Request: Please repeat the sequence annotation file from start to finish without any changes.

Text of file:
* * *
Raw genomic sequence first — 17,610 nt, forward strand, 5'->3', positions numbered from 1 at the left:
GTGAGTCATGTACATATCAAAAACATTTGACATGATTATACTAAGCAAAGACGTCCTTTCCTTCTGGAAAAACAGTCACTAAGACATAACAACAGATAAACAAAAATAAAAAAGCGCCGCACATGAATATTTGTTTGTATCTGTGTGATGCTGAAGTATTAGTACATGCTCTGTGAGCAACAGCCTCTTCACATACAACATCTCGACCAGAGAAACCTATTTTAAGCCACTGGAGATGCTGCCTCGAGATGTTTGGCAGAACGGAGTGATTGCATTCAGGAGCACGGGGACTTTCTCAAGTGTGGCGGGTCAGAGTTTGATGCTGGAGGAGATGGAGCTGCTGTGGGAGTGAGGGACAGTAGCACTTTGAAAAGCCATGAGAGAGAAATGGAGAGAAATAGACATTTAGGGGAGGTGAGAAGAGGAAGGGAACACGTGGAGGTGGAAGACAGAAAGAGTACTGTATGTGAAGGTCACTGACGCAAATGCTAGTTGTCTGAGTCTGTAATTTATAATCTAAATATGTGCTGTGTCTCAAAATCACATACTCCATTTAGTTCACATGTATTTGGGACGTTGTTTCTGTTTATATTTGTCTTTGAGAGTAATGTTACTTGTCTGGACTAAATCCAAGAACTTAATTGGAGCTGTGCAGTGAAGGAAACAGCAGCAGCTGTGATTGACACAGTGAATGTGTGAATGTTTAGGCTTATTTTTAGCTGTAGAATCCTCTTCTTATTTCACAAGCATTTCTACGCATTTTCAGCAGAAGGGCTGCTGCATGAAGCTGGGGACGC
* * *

Raw genomic sequence first — 17,610 nt, forward strand, 5'->3', positions numbered from 1 at the left:
GTGAGTCATGTACATATCAAAAACATTTGACATGATTATACTAAGCAAAGACGTCCTTTCCTTCTGGAAAAACAGTCACTAAGACATAACAACAGATAAACAAAAATAAAAAAGCGCCGCACATGAATATTTGTTTGTATCTGTGTGATGCTGAAGTATTAGTACATGCTCTGTGAGCAACAGCCTCTTCACATACAACATCTCGACCAGAGAAACCTATTTTAAGCCACTGGAGATGCTGCCTCGAGATGTTTGGCAGAACGGAGTGATTGCATTCAGGAGCACGGGGACTTTCTCAAGTGTGGCGGGTCAGAGTTTGATGCTGGAGGAGATGGAGCTGCTGTGGGAGTGAGGGACAGTAGCACTTTGAAAAGCCATGAGAGAGAAATGGAGAGAAATAGACATTTAGGGGAGGTGAGAAGAGGAAGGGAACACGTGGAGGTGGAAGACAGAAAGAGTACTGTATGTGAAGGTCACTGACGCAAATGCTAGTTGTCTGAGTCTGTAATTTATAATCTAAATATGTGCTGTGTCTCAAAATCACATACTCCATTTAGTTCACATGTATTTGGGACGTTGTTTCTGTTTATATTTGTCTTTGAGAGTAATGTTACTTGTCTGGACTAAATCCAAGAACTTAATTGGAGCTGTGCAGTGAAGGAAACAGCAGCAGCTGTGATTGACACAGTGAATGTGTGAATGTTTAGGCTTATTTTTAGCTGTAGAATCCTCTTCTTATTTCACAAGCATTTCTACGCATTTTCAGCAGAAGGGCTGCTGCATGAAGCTGGGGACGC